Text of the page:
In the slums of Metropolis, a guy is doing some sort of occult ritual in his seedy apartment. The ritual somehow causes a huge explosion of light over the city.

Superman investigates and discovers a construct of pure energy. He tries to touch it and the entity knocks him backwards three miles, in the first of many physical comedy routines peppered throughout the book. Captain Atom and J’onn J’onnz show up to check it out, bringing the rest of the Justice League with them.

A note in the beginning of the issue says that the story takes place before Justice League International v1 #7 (1987), which explains why Doctor Fate is still with the team.

Fate and Guy Gardner can’t figure out what the being is, and it is resisting the Green Lantern ring’s probe, so Guy turns up the juice a bit. The energy being explodes again and blacks out the city (and Blue Beetle’s Bug along with it), and knocks Guy unconscious.

The construct splits into two smaller pieces and looks as though it is about to attack the city. One of the pieces floats around the GENEX genetic research lab, while the other lands in a funeral home and disappears with the body! Batman thinks the creature is trying to build itself a body to contain its energy, because Batman is a scientist. The creature blows up a chunk of a building but disintegrates the rubble before any can reach the ground and hit an innocent bystander.

Guy tries to contain the being inside a forcefield, only to have it emerge as if from a cocoon minutes later, in this psychedelic two-page spread:

And what emerges is this:

No, it’s not EC Comics Horror Host The Old Witch, this handsome devil is The Weird himself. The League brings the now-humanoid creature to STAR Labs and discovers that its organs are not yet fully-formed even though he appears to be an adult. Superman uses microscopic vision to determine that its alien molecular structure is unstable as an atomic bomb, and the reaction could level Metropolis at any moment. Beetle pulls a 'Cisco Ramon' and names the creature.

Guy is wrong here. It is NOT a good name.

Batman wants to take The Weird to Mars for study, but The Weird won’t allow himself to be apprehended. The Weird walks right through Guy’s ring constructs in another physical comedy routine, and then Doctor Fate tries unsuccessfully to teleport him away.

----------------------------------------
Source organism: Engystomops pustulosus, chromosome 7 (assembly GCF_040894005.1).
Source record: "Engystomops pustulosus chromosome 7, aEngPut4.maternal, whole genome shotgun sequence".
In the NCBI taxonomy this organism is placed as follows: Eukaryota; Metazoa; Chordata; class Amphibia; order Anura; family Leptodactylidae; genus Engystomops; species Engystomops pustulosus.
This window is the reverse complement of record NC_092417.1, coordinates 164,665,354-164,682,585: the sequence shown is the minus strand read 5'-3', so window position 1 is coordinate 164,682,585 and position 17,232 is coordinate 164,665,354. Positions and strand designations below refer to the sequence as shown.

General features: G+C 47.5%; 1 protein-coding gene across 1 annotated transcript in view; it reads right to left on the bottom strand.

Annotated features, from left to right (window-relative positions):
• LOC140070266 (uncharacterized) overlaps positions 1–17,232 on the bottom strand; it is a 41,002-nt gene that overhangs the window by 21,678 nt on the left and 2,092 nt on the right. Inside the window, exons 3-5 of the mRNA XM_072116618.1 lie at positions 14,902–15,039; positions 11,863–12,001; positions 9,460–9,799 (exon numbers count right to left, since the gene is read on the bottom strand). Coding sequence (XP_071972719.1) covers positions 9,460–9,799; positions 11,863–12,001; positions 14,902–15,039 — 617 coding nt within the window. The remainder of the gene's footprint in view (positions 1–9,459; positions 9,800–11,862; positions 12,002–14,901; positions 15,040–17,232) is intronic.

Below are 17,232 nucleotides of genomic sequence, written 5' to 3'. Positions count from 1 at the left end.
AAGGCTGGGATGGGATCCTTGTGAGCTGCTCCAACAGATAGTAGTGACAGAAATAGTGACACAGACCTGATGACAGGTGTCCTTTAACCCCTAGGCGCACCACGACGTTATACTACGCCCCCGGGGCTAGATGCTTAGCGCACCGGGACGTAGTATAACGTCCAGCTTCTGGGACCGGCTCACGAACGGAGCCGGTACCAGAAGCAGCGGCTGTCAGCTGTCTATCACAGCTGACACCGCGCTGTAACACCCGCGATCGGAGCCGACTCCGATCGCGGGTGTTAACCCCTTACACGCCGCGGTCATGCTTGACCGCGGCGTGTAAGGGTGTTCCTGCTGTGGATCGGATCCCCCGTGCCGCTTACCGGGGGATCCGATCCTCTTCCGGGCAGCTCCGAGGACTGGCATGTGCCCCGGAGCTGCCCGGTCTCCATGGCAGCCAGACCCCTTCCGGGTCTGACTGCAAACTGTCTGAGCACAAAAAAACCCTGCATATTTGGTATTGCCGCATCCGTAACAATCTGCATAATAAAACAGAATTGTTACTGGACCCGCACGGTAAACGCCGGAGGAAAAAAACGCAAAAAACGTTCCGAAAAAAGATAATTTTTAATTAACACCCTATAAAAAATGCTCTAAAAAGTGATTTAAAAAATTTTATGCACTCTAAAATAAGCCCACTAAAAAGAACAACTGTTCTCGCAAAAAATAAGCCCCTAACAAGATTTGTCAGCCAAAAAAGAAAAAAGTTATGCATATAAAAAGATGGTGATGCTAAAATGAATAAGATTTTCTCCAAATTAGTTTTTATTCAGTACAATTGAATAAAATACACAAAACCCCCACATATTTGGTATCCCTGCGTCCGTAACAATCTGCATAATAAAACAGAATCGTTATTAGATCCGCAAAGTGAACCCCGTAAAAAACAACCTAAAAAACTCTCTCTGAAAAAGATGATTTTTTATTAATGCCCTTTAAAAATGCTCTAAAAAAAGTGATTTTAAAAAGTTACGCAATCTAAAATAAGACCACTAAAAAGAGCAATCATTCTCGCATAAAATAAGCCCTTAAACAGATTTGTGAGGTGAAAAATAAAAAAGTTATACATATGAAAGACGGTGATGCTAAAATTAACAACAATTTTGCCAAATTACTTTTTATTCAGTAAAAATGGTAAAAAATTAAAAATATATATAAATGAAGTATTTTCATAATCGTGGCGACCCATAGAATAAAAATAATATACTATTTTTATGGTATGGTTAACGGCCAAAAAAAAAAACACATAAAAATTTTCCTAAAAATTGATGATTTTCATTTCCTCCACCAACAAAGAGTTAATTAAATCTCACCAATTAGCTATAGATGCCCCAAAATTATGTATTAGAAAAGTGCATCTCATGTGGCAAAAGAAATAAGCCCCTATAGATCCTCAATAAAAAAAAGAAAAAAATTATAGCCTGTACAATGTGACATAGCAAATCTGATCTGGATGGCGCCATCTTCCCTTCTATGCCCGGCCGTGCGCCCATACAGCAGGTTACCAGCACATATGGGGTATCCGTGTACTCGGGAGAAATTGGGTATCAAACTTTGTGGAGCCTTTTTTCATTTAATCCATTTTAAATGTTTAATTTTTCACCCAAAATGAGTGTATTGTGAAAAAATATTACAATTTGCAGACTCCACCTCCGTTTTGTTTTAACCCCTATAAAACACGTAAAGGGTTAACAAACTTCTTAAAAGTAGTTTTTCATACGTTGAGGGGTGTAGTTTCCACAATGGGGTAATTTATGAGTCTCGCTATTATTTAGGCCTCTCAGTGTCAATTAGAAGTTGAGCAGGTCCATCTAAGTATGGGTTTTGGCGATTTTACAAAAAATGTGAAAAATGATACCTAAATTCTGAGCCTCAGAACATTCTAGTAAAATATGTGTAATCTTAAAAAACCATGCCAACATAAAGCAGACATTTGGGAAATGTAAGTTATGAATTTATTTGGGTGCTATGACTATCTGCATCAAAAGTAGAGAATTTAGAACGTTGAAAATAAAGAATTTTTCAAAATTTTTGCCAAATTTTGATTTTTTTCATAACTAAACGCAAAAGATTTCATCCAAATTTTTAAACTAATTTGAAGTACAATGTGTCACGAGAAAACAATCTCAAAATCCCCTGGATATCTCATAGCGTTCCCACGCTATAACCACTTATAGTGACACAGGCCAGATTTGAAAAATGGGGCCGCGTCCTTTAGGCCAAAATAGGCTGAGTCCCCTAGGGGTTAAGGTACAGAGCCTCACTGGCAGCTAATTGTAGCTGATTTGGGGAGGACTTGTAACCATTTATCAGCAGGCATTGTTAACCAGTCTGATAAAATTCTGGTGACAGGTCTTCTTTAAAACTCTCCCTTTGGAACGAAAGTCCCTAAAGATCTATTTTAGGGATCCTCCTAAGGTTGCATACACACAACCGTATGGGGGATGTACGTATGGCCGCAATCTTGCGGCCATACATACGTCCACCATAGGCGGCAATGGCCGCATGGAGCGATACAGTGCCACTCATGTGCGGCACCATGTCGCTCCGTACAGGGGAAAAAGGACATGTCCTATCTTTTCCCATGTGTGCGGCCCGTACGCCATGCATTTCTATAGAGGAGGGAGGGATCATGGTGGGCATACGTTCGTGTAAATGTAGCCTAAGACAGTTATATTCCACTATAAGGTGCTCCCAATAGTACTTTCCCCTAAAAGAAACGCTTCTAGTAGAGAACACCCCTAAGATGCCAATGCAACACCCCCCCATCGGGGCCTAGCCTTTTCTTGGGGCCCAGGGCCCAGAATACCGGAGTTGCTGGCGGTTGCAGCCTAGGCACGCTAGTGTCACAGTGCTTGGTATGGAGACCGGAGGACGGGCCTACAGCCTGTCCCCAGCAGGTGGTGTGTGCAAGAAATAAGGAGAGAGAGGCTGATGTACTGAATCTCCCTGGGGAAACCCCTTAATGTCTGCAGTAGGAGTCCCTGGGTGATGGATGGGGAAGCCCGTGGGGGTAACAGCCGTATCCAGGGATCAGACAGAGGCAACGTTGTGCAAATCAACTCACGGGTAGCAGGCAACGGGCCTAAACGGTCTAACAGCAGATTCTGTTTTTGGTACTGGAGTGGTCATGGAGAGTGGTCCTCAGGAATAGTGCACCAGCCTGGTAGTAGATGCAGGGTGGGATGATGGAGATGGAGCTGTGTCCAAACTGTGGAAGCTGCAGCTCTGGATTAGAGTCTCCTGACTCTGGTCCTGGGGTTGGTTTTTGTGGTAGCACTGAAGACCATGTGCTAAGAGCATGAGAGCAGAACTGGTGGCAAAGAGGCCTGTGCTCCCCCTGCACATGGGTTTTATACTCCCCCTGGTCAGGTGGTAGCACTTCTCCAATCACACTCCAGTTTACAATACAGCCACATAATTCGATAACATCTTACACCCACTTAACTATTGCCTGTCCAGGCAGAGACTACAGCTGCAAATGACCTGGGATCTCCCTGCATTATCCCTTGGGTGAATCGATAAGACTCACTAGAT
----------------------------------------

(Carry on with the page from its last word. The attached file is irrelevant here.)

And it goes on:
The Weird eludes the League embarrassingly easily and shows up at Jason Morgan’s apartment (remember, the half-face guy casting spells?) but Morgan isn’t home. Morgan isn’t home, so The Weird goes to check in on the family of the dead guy from the funeral home. The little kid sees him and says “Dad?”

END OF ISSUE ONE, and if the whole thing ended here the story would be all the better for it. I LOVED this first issue. It’s funny, it looks great, it’s intriguing -- it reminded me of the early issues of The Sandman, when Martian Manhunter or John Constantine would show up to help the reader make sense of this strange new comic. Plus it’s got the great Todd Klein on letters, just as The Sandman did throughout its run. But, unfortunately, here on Earth-Prime the series went on for three more issues.

Issue two picks up where we left off, as TV reporter Lance Armstrong (ha!) explains what happened in issue one. Military guys ask Superman to find The Weird and also please don’t mention that he has an unstable molecular structure that could blow up Metropolis or maybe even the world.

Batman does a bit of Bwa-Ha-Haing, but it’s Batman so the joke doesn’t really land (picture Lieutenant Holt on Brooklyn 99):

The Weird flies Billy to the beach for some father-son bonding.

Billy drops some next-level 1980s slang:

The Weird explains that Billy’s Dad’s body is his host -- he has all of his memories and looks like him, but is something bigger than before. The Weird has super strength, can alter his molecular density, and can affect energy. Then there is like seven pages of wacky exposition.

There are these energy beings, you see, called Macrolatts and Zorolatts, and The Weird was a Zorolatt. He hated his crappy life being subservient to the Macrolatts, so he came to Earth where he’d be powerful, using this dimensional bridge. So far so good.

“The Jason” is one of the bad guy Macrolatts who merged with a skid row bum so they could stabilize the dimensional bridge.

The Weird liked Earth enough to try and stop the Macrolatts from taking over so he jumped through after them, wrecking the bridge in the process. "The Jason" must be prevented from re-opening the bridge.

The Weird leaves Billy and flies off to confront The Jason but is stopped by Superman. Superman chases him through Metropolis in some scenes of top-notch physical comedy. The Weird causes a building to collapse on Superman to buy himself some time.

The news is now reporting that The Weird is unstable and highly dangerous. The Weird wastes no further time confronting The Jason at his apartment.